‘Like’ this, just in case. You can never be too careful.

Here comes the sun

I’ve got a problem. And it’s pretty serious.

I guiltily confessed it to my housemate on the tube this week, glancing around so that no one could hear.

“I think I’ve lost my mojo.”

“Your mojo?”

“Yeah, my mojo. My sparkle. My shiny….ness. Basically, I feel like a big dork.”

And I do.

It’s been a gradual thing. But the confident, flirty, interesting girl who got off the plane in London all those months ago seems to have lost her touch.

None of my clothes seem to look as good. My makeup seems wonky. My stories aren’t as interesting. On Saturday night, it took me an hour to get served at a bar. AN HOUR. NO WOMAN SHOULD BE FORCED TO WAIT AN HOUR FOR A MARGARITA. And as soon as I’d drunk it, I decided I’d rather be reading a book instead, and went home.

Walking back to the little brown brick house, I pondered my situation with increasing anxiety.

What is wrong with me? Is this what happens when you get old? Is my face starting to LOOK old? Is it wrinkly? Oh God, is all this thinking GIVING ME WRINKLES? OK, hold your eyebrows still. Maybe it’s that I’ve been single too long. Have I lost confidence? Have I forgotten how to talk to people? Have I lost the power to charm men? That’s it, I have! Oh, why did I WASTE the power when I had it? Think of the THINGS I could I have got if I’d used it wisely! I could have DIAMONDS! And they would DEFINITELY distract from the wrinkles. I AM A HIDEOUS, WRINKLED, DIAMOND-LESS MONSTER THAT NO ONE WILL EVER LOVE!

Fortunately, back on the tube, my ever-wonderful housemate was there to stop my pity spiral.

“You haven’t lost your mojo. You’re just dealing with your first London winter. You haven’t seen the sun in four months. You’ve been shivering since August. It rains every day. We’re all used to feeling like crap for half the year, but we have the good sense to stay inside and drink wine. It’s just you, trying to pretend everything’s good when the winter is trying to beat all the joy out of you. Just hide under your doona, and everything will get better in April. Or May. By June, definitely. We will definitely see some sun in June.”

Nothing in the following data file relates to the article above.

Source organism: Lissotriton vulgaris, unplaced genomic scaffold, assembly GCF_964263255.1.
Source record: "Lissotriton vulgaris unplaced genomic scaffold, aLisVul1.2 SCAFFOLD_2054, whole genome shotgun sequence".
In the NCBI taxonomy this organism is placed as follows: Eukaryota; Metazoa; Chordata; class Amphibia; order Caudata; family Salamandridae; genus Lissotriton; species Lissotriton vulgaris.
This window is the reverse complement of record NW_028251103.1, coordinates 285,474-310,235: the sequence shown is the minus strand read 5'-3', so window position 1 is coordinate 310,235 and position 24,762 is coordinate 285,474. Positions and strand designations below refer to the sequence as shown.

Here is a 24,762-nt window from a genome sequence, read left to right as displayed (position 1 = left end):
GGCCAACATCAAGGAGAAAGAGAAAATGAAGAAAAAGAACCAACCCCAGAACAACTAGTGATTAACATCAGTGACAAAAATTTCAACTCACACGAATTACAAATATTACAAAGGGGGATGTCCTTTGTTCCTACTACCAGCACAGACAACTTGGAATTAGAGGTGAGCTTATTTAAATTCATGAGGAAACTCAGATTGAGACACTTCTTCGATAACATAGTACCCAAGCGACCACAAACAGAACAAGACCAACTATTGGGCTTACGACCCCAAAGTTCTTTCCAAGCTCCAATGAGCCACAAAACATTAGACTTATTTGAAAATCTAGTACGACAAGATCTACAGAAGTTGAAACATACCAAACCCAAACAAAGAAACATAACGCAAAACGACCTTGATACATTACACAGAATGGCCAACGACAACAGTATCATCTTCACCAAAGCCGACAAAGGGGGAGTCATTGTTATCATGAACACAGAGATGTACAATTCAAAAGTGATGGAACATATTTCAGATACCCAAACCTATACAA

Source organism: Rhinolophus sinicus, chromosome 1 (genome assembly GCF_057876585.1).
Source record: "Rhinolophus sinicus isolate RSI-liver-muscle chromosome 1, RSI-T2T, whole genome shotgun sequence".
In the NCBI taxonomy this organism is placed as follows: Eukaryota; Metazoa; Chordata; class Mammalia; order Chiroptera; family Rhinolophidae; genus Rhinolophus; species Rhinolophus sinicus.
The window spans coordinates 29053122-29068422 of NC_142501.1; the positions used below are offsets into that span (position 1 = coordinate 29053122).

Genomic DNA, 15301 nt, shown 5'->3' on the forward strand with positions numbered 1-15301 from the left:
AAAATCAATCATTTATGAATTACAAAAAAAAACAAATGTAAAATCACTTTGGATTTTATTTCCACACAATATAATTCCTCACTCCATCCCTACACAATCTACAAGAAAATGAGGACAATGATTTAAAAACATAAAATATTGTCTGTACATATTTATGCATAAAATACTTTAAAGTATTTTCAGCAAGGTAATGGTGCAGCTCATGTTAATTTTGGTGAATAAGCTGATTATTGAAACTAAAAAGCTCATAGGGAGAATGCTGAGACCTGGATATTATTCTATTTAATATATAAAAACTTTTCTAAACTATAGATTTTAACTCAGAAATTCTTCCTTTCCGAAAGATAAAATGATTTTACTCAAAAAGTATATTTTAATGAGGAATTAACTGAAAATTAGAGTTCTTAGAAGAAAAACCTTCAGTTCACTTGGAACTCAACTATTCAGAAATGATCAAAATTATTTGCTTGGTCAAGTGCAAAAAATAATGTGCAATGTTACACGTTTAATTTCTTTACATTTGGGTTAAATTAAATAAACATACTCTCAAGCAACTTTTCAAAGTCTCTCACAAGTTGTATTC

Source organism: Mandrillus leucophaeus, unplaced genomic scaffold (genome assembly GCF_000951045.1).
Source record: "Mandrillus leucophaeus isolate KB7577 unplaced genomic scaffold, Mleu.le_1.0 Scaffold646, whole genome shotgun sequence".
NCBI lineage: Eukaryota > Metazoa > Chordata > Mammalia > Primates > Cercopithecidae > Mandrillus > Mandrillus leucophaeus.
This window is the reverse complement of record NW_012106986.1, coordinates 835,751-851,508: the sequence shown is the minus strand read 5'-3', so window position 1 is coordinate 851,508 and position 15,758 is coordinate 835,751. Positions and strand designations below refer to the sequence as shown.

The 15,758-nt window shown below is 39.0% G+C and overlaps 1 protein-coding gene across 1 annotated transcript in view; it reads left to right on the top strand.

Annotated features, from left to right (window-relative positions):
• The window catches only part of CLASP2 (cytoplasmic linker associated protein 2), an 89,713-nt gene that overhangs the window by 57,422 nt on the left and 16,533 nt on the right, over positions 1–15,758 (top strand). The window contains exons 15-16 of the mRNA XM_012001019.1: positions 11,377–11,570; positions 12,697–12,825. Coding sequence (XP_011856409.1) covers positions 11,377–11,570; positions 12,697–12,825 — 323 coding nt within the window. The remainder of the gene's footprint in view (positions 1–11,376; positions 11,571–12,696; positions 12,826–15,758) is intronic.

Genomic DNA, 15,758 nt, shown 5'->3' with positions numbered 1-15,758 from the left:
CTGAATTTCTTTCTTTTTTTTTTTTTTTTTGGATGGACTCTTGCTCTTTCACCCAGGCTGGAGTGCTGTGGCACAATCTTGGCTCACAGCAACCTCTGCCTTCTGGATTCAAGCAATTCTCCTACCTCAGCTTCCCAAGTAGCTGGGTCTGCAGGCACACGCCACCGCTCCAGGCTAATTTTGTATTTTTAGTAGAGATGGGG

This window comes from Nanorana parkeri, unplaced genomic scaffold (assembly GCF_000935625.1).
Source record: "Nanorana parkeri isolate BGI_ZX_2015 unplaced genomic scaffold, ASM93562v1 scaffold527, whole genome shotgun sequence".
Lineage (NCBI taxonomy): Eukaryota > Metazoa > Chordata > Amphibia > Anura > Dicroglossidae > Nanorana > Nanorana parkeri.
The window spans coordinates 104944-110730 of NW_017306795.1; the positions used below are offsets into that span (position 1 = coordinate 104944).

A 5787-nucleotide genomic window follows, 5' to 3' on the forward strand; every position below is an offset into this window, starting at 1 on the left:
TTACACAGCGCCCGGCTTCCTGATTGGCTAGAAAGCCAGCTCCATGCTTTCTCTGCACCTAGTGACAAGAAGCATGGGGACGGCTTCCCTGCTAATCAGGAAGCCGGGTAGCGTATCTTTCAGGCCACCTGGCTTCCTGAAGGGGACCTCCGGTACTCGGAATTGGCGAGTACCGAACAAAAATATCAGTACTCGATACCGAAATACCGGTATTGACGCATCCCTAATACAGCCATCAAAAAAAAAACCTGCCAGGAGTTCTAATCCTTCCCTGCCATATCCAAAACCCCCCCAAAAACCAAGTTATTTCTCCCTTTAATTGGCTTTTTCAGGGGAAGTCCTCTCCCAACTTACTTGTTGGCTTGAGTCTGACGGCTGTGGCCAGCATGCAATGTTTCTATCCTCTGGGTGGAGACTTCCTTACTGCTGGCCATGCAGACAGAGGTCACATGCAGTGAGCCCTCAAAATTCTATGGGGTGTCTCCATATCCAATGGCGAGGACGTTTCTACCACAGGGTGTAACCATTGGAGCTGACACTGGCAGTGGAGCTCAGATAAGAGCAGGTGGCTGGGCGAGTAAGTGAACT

JUNE?

It’s too much to bear.

Which is why I write to you from Changi Airport, Singapore, halfway home to Australia.

I AM going back to London. But I’m just taking a little break in the sun. A few weeks to hug my cousins, drive a car, eat potato salad and not have to deal with black snot (one of the more disturbing aspects of London living).

Who knows, I might even find my mojo.

Irish, to be sure

I write to you healthier, happier, a bit madder, and a lot fatter. Yes, Christmas has been and gone. I’ve eaten four turkey dinners in three days, drunk a very merry helping of wine, worn a fabulous Christmas jumper and binged on Bing Crosby and Wham.

Pretty normal, right?

I’ve also been to two church services within 24 hours, witnessed a sick woman be ‘cured’ by Guinness and seen my 75-year-old great aunt mime Boney M songs in a wig.

Why?

Because I celebrated Christmas in Ireland.

Ah, Ireland. The home of rolling green fields, stone fences, and men in funny little hats. The home of potatoes, Michael Flatley and alcoholism. The home of Marian Keyes. And the home of my wonderful, slightly mental, extended family.

Now technically, I’m half-Irish. My mother was born in Dublin. I am the grateful holder of an Irish passport, which was key to this whole crazy adventure. But apart from my unnaturally pale skin and bizarre obsession with potatoes, I’m about as Irish as Vegemite. I’ve never lived in Ireland. I know nothing about its history. I don’t like beer. Or tea. Or Riverdance.

But I tell you what: I long to be Irish with every fibre of my being. To me the Irish are the loveliest, friendliest, merriest people in the world. So it’s probably no surprise that within two hours of my arrival, I started to talk like an Irishman.

I was suddenly telling stories that went,

“Ah, your man, God bless him, he was down at the pub, and I tell you what, he had a grand time. A GRAND time. He was GAS!”